How to answer your harsh critics?
Rather than wasting energy via words, it’s better to answer them via solid performances.
Since that memorable Test series victory against England last year, Chris Gayle had been on the center of all the controversies regarding Caribbean Cricket. Chris Gayle’s remarks on his loath towards Test cricket made the critics more vociferous. His stubborn attitude towards the West Indies Cricket Board portrayed him as a selfish person.
He was ousted from the West Indies captaincy but was included for the team’s tour to Sri Lanka.
On a bright sunny day at Galle, the West Indies won the toss and elected to bat on a placid track.
From the word go Chris Gayle’s bat, which looked like a toothpick in his hands, started murdering the Lankan bowlers.
It was absolute carnage!
A lazy drive touched the ropes; a mistimed shot would meet the fences at ease. The Sri Lankan bowlers could do nothing to stop Gayle’s brief stay at the crease. He walloped the spinners well over long-on in signature style and his pull shots were brutal. He plundered 25 runs in a 7 ball burst to bring up his 13th Test hundred which was to be his first hundred in the subcontinent.
Gayle’s celebration on his hundred was an unconventional one: lying down on the mid-pitch for a moment to soak himself up with all the praises by his teammates and the crowd. After the celebration, the Gayle juggernaut continued.
Chris Gayle’s unorthodox magnificence was at its best. There were more pulls along the midwicket, more savage cuts, and plenty of brutal drives and thus, marched towards his double ton which included amazing 26 fours and 8 plundering sixes, the most by a West Indian batsman in a Test innings. The celebrations were more muted this time, with a wry smile and the raising of the bat sufficing.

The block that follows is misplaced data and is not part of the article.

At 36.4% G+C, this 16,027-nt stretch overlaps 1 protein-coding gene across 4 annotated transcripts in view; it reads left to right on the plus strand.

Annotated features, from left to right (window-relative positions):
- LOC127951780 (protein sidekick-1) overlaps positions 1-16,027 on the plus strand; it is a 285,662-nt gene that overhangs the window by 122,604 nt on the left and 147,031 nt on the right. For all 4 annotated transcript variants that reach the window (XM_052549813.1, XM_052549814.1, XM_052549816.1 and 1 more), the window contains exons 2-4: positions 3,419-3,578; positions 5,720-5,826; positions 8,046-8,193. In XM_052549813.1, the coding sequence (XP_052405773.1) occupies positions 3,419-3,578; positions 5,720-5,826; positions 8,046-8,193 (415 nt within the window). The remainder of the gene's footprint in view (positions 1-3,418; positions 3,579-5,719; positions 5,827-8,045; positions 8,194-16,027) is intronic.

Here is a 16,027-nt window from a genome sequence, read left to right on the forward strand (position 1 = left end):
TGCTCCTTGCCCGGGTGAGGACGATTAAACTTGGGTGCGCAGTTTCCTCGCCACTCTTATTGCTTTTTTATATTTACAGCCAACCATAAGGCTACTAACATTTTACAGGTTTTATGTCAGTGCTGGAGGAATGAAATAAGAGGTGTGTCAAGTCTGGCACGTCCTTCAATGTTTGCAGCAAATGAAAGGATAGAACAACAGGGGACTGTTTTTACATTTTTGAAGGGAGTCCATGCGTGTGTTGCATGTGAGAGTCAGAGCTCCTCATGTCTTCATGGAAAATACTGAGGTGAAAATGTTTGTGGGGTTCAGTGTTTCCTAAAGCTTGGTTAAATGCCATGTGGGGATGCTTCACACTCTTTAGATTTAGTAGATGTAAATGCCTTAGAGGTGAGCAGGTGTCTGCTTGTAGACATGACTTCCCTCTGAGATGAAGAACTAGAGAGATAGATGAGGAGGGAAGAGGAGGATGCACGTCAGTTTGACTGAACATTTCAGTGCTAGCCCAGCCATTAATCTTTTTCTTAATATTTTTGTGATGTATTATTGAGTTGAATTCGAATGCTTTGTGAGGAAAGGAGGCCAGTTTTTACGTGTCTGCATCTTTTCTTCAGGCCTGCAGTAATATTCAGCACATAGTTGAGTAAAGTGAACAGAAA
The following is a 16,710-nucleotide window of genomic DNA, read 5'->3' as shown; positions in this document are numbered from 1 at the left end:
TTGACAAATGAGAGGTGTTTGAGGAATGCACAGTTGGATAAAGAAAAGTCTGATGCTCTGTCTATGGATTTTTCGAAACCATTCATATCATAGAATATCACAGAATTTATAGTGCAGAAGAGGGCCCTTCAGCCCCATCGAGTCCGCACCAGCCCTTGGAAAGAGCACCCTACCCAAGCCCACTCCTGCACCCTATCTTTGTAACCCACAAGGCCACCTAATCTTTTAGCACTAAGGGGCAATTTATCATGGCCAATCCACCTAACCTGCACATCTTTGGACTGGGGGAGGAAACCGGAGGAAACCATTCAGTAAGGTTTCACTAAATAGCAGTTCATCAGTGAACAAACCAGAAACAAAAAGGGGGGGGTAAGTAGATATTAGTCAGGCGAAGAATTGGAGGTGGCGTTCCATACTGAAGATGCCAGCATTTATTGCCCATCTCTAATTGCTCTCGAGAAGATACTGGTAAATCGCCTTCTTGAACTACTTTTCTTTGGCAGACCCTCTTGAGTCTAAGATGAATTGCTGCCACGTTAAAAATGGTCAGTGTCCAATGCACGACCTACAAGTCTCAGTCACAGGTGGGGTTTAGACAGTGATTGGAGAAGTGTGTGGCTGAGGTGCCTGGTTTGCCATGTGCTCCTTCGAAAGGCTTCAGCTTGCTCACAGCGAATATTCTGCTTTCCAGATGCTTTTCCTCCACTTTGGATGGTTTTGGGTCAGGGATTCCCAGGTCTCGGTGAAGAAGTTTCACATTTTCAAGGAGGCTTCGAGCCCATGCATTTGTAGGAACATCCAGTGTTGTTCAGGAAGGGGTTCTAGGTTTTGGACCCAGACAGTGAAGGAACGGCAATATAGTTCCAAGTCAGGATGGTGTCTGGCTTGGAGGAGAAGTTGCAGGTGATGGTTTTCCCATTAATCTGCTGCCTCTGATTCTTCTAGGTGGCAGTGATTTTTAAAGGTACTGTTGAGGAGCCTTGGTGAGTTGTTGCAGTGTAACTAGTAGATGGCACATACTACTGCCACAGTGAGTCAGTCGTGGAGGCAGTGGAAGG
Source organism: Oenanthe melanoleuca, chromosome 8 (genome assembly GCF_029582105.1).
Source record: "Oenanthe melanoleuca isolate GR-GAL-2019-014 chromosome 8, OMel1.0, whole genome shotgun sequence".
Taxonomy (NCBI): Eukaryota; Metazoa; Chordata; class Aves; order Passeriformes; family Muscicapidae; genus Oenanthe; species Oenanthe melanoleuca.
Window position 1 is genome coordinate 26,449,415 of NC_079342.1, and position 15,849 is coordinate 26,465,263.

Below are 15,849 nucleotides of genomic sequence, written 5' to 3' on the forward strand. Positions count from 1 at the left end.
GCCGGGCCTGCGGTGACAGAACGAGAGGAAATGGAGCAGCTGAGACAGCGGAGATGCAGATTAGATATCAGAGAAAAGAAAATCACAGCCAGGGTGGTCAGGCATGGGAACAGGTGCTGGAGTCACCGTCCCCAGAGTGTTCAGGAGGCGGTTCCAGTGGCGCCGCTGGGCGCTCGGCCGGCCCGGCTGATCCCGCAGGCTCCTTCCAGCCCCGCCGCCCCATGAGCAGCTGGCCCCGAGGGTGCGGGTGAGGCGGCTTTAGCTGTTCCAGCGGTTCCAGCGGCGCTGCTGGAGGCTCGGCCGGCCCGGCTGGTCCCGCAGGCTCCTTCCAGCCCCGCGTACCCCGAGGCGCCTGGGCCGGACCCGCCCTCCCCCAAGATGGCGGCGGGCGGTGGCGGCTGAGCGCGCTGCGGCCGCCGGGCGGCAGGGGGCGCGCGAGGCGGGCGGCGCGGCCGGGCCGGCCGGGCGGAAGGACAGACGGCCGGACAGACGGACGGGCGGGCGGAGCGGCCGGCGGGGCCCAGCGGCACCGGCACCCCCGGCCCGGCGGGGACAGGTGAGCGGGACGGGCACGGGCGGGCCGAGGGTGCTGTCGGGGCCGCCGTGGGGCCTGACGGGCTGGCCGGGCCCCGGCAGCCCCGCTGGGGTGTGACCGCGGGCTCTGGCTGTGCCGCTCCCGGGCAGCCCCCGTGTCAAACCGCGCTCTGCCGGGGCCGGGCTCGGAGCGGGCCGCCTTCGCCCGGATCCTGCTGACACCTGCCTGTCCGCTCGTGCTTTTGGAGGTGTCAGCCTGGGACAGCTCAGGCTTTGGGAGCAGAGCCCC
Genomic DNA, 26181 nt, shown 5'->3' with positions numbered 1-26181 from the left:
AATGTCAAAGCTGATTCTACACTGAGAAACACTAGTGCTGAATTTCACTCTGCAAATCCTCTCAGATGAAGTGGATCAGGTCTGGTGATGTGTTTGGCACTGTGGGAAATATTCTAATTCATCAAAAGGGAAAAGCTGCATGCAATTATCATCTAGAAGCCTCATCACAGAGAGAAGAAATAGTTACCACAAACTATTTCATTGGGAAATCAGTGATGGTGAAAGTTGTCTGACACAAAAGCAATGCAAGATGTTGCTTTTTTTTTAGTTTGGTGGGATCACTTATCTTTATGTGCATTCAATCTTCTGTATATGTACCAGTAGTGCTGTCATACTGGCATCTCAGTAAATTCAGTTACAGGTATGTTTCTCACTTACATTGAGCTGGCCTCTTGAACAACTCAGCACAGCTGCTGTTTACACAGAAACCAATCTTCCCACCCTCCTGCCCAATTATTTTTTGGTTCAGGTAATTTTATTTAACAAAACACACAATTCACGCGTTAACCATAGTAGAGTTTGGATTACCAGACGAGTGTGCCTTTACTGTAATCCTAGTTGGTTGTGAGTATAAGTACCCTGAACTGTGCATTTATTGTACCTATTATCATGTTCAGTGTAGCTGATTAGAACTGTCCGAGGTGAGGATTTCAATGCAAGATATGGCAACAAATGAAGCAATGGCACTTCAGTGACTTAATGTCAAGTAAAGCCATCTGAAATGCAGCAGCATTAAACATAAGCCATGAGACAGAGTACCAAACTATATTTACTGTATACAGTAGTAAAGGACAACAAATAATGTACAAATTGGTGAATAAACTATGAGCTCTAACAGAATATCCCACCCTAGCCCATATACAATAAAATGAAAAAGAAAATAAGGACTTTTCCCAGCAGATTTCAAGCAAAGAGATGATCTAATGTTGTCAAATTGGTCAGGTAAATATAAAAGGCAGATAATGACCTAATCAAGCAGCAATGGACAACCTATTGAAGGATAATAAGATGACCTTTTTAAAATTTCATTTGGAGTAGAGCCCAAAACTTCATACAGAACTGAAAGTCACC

On the second day, Gayle continued with his incredible batting and which broke plenty of records. First to go was the stadium’s top score. Mahela Jayawardene’s 237-run was eclipsed, Rohan Kanhai’s 256 which was the highest by a West Indian in the subcontinent, had been surpassed after the lunch and after tea Younis Khan’s 313 to make the highest score by any batsman against Sri Lanka and he surpassed his own highest score of 317.
Chris Gayle brought up his triple ton after the tea and celebrated by kneeling with his arms aloft and with this triple ton Chris Gayle etched his name in the history when he became just the fourth batsman after Don Bradman, Brian Lara and Virender Sehwag to score a 300 plus runs.
Gayle’s magnificent form put Brian Lara’s 400 under threat and Lara might wake up in the morning to find out his record being broken by this tall lanky Jamaican beast. But Ajanta Mendis’ inspired spell brought an end to Gayle’s powerful knock of 333. He hit 35 fours and 9 sixes.
He might say that he disliked Test cricket but his brief stay at the crease never gave anyone the impression of Gayle’s abhorrence towards Test cricket. He was such a treat to watch. One might say about the placid nature of the track which aided Gayle a lot. But to score a triple ton it requires an enormous amount of hunger for runs with a rock-solid Test-cricket-temperament.
Chris Gayle had proved himself wrong.
He loves Test cricket.